The undercard in the federal election campaign shows signs of becoming a rather bruising fight.
This would be the rapidly deteriorating relationship between the federal Green Party and the NDP. What was once a fairly polite co-existence – with the NDP the unquestioned stronger party – now appears to be turning into a bitter fight of near-survival for at least one of them.
I wrote in this space a few weeks back that the NDP should be able to count on B.C. as the one place where they can retain most of their federal ridings won in 2015.
Now, I am not so sure.
A clue that the party is feeling the heat from the Greens and that the Greens sense an opportunity is the suddenly charged verbal attacks the two party leaders have unleashed on each other.
They know they are both wooing the so-called “progressive voters” (a pool the Liberals are after as well) and both parties are displaying an air of desperation that makes the fight for those voters more intense than usual.
The latest war of words erupted after the debacle – for both parties – over the supposed defection of provincial NDP candidates in New Brunswick to the Green Party.
At first glance, the defections seemed like a disaster for beleaguered NDP Leader Jagmeet Singh, even though New Brunswick is not a province where the NDP has much of a chance at winning seats.
However, when the story changed – the number of defections were lower than first reported and it was unclear if pressure tactics from either side were involved – Singh tried to regain control of the narrative, essentially accusing the Greens of lying.
Adding to the ugliness, one of the departing New Democrats suggested Singh could not win in New Brunswick because of his race, implying that New Brunswick voters were racist.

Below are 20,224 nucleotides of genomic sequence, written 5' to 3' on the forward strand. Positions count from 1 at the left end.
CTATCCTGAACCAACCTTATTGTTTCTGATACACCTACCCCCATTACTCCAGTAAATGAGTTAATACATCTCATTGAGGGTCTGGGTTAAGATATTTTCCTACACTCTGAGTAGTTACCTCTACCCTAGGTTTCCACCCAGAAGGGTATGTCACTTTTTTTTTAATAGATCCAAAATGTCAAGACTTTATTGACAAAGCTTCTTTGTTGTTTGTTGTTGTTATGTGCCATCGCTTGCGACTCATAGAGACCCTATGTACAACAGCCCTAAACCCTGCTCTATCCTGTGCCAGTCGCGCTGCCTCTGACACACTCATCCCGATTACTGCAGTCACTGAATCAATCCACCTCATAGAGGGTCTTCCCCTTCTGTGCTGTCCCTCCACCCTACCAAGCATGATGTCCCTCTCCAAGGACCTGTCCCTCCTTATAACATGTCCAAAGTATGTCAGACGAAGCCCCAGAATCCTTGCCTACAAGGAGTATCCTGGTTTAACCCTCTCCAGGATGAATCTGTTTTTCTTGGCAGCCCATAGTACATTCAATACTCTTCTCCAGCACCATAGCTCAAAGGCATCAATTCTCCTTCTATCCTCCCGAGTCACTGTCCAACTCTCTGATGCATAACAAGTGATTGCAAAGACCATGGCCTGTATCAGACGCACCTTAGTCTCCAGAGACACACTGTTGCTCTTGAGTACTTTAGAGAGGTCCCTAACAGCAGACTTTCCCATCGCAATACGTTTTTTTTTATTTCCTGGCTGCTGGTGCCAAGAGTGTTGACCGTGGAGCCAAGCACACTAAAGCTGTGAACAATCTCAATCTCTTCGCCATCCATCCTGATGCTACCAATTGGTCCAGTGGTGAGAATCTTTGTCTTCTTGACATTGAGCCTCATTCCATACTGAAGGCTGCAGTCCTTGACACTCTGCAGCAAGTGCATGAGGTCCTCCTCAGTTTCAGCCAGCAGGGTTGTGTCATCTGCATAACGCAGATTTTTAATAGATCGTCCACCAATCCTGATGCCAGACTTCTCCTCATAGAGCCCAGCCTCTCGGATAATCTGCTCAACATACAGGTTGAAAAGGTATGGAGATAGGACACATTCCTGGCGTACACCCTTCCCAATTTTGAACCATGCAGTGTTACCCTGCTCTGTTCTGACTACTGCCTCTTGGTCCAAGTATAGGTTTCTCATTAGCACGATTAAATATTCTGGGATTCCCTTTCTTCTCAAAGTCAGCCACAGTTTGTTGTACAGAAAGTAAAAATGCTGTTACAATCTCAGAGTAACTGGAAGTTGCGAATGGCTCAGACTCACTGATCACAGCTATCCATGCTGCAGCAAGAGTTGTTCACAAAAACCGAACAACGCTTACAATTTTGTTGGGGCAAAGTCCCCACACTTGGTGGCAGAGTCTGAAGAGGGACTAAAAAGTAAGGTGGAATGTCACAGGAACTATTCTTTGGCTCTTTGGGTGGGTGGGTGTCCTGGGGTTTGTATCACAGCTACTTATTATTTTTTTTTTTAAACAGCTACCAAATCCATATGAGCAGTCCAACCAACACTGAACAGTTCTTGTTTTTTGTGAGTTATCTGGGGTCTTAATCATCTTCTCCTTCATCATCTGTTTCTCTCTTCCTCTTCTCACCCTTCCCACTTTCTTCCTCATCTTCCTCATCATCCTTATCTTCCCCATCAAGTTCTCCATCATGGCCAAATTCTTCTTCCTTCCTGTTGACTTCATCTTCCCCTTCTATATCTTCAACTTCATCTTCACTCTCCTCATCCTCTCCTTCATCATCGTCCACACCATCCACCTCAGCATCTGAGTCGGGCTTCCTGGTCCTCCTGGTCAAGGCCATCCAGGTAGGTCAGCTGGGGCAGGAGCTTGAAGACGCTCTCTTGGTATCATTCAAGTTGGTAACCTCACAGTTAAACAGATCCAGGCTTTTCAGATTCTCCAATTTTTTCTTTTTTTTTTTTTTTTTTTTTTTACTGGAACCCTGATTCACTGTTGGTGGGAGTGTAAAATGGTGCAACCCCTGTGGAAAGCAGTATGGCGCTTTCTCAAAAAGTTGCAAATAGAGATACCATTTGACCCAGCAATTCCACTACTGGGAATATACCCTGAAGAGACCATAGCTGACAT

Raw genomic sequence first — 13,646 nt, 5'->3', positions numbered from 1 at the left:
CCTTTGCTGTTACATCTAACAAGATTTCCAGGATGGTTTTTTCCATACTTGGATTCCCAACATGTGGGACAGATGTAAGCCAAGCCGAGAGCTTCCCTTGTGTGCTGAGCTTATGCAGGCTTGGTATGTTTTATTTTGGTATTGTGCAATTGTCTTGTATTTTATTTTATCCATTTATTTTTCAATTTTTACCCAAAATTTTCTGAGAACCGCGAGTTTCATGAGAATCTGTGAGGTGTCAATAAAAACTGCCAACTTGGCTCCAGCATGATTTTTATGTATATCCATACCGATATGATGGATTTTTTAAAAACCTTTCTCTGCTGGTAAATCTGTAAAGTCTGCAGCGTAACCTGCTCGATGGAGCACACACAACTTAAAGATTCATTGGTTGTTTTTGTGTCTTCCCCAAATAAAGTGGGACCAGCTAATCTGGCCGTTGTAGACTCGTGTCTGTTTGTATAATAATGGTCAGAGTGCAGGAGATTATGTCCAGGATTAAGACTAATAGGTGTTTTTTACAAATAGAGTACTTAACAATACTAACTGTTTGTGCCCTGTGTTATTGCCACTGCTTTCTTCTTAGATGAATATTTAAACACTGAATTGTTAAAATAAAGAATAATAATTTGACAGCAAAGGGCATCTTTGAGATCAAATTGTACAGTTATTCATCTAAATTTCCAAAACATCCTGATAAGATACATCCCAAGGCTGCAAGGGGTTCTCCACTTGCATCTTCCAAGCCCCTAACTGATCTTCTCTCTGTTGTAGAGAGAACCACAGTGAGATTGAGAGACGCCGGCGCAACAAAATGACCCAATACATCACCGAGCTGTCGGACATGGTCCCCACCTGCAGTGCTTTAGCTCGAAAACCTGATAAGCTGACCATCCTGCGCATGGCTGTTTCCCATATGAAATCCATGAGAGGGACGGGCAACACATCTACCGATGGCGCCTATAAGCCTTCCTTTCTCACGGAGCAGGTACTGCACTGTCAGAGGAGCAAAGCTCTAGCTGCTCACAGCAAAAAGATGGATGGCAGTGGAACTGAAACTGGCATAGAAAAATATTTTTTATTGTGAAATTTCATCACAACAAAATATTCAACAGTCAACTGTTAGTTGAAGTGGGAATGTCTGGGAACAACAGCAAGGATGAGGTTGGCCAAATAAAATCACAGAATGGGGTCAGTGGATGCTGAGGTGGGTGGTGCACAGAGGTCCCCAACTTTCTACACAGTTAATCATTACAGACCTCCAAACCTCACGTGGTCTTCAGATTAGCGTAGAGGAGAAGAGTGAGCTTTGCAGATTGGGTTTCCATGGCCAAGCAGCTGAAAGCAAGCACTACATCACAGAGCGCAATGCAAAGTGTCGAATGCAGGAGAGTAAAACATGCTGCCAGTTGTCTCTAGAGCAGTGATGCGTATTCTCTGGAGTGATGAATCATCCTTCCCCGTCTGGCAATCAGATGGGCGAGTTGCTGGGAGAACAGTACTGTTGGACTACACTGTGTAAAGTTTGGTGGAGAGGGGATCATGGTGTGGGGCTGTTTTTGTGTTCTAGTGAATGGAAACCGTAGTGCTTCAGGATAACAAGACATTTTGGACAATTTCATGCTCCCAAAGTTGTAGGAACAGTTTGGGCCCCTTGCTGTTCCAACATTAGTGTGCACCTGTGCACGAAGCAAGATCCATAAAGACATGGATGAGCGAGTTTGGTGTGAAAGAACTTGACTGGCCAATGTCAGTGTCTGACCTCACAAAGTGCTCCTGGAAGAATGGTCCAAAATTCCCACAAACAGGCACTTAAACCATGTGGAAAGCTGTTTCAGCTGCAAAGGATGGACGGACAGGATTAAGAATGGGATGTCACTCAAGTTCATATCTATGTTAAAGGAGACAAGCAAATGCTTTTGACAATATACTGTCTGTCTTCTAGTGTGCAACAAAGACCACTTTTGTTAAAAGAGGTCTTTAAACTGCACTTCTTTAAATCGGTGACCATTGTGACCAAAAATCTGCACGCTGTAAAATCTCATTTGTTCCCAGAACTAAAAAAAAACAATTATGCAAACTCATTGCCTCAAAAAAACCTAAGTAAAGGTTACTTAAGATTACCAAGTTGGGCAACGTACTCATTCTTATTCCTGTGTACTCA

That prompted federal NDP MP Charlie Angus to jump into the fray on Twitter, saying it was “sickening” that people would leave the NDP for the Greens because they were worried about Singh’s religion.
Singh also went after Green Party Leader Elizabeth May for accepting people into her party who may think his race is a political problem.
“If she is accepting people that are not accepting of people’s diversity, then the Green Party has a lot to answer for,” he stated.
But May wouldn’t back down, accusing Singh of “strong-arming” his own members and she used words like “bullied” and “frightened” in describing the NDP’s own tactics.
A senior NDP strategist has told me the gloves will definitely be off between the two parties this campaign. The Greens smell potential victory in a number of NDP-ridings on Vancouver Island, and this official did not disagree with my characterization of the NDP being in a battle of survival.
A recent poll by veteran pollster Barb Justason in the Vancouver-Granville riding (commissioned by Independent candidate Jody Wilson-Raybould) pegged NDP support there at just six per cent, and while there is the possibility the poll is an outlier, it no doubt has New Democrats more than a little worried.
Look for the NDP to seize upon May’s comments about her potentially being willing to prop up a minority government under Conservative Leader Andrew Scheer, a prospect reviled by both the NDP and the Liberals.
While I bet the Liberals will benefit most from a hemorrhage of voters from the NDP camp, the Greens have higher pockets of strength in B.C, particularly on the Island. Therefore, this is where this undercard fight will largely be fought.
As I have written here before, this campaign will be a nasty one. Well, we have always expected that from a Liberal-Conservative title fight.
What will be new this time around is a much bloodier battle for third place. Those pillow fights between the NDP and the Greens that we saw in previous campaigns are a thing of the past.
In addition, it will be interesting to see if either the B.C. NDP or the B.C. Greens – who get along quite well at the provincial level – try to get in the middle of this looming brawl, or choose to sit it out.
Keith Baldrey is chief political reporter for Global BC. Keith.Baldrey@globalnews.ca
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